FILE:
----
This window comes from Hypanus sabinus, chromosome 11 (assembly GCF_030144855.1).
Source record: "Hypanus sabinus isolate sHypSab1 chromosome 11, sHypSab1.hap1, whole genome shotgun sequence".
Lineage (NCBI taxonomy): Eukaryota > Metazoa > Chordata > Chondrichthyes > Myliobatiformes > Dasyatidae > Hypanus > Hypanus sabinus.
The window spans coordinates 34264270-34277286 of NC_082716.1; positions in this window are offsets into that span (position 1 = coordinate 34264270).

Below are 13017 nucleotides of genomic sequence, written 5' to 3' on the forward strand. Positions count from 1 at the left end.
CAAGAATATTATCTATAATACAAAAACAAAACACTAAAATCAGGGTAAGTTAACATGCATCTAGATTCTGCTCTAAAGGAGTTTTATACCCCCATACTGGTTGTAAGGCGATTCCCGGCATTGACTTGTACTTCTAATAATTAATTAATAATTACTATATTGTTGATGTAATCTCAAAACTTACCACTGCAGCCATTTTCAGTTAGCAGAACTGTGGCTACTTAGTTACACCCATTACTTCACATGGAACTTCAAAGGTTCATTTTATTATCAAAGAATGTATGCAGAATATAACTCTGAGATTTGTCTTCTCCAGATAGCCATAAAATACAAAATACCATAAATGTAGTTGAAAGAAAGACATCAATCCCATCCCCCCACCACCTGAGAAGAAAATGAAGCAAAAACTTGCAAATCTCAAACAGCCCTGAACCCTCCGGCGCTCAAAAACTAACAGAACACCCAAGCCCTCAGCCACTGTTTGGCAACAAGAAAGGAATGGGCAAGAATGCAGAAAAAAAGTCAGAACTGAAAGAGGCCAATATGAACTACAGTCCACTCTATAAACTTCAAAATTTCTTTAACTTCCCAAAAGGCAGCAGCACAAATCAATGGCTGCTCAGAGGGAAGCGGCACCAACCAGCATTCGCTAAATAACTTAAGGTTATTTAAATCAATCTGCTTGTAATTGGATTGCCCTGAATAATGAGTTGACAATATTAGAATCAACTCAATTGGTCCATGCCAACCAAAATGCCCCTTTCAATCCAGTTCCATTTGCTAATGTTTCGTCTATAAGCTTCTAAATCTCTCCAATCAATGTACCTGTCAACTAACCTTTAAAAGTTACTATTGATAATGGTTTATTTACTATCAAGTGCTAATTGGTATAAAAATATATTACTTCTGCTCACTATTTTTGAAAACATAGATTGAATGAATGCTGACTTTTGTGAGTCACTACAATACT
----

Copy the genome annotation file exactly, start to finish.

This window comes from Hypanus sabinus, chromosome 11 (assembly GCF_030144855.1).
Source record: "Hypanus sabinus isolate sHypSab1 chromosome 11, sHypSab1.hap1, whole genome shotgun sequence".
Lineage (NCBI taxonomy): Eukaryota > Metazoa > Chordata > Chondrichthyes > Myliobatiformes > Dasyatidae > Hypanus > Hypanus sabinus.
The window spans coordinates 34264270-34277286 of NC_082716.1; positions in this window are offsets into that span (position 1 = coordinate 34264270).

Below are 13017 nucleotides of genomic sequence, written 5' to 3' on the forward strand. Positions count from 1 at the left end.
CAAGAATATTATCTATAATACAAAAACAAAACACTAAAATCAGGGTAAGTTAACATGCATCTAGATTCTGCTCTAAAGGAGTTTTATACCCCCATACTGGTTGTAAGGCGATTCCCGGCATTGACTTGTACTTCTAATAATTAATTAATAATTACTATATTGTTGATGTAATCTCAAAACTTACCACTGCAGCCATTTTCAGTTAGCAGAACTGTGGCTACTTAGTTACACCCATTACTTCACATGGAACTTCAAAGGTTCATTTTATTATCAAAGAATGTATGCAGAATATAACTCTGAGATTTGTCTTCTCCAGATAGCCATAAAATACAAAATACCATAAATGTAGTTGAAAGAAAGACATCAATCCCATCCCCCCACCACCTGAGAAGAAAATGAAGCAAAAACTTGCAAATCTCAAACAGCCCTGAACCCTCCGGCGCTCAAAAACTAACAGAACACCCAAGCCCTCAGCCACTGTTTGGCAACAAGAAAGGAATGGGCAAGAATGCAGAAAAAAAGTCAGAACTGAAAGAGGCCAATATGAACTACAGTCCACTCTATAAACTTCAAAATTTCTTTAACTTCCCAAAAGGCAGCAGCACAAATCAATGGCTGCTCAGAGGGAAGCGGCACCAACCAGCATTCGCTAAATAACTTAAGGTTATTTAAATCAATCTGCTTGTAATTGGATTGCCCTGAATAATGAGTTGACAATATTAGAATCAACTCAATTGGTCCATGCCAACCAAAATGCCCCTTTCAATCCAGTTCCATTTGCTAATGTTTCGTCTATAAGCTTCTAAATCTCTCCAATCAATGTACCTGTCAACTAACCTTTAAAAGTTACTATTGATAATGGTTTATTTACTATCAAGTGCTAATTGGTATAAAAATATATTACTTCTGCTCACTATTTTTGAAAACATAGATTGAATGAATGCTGACTTTTGTGAGTCACTACAATACT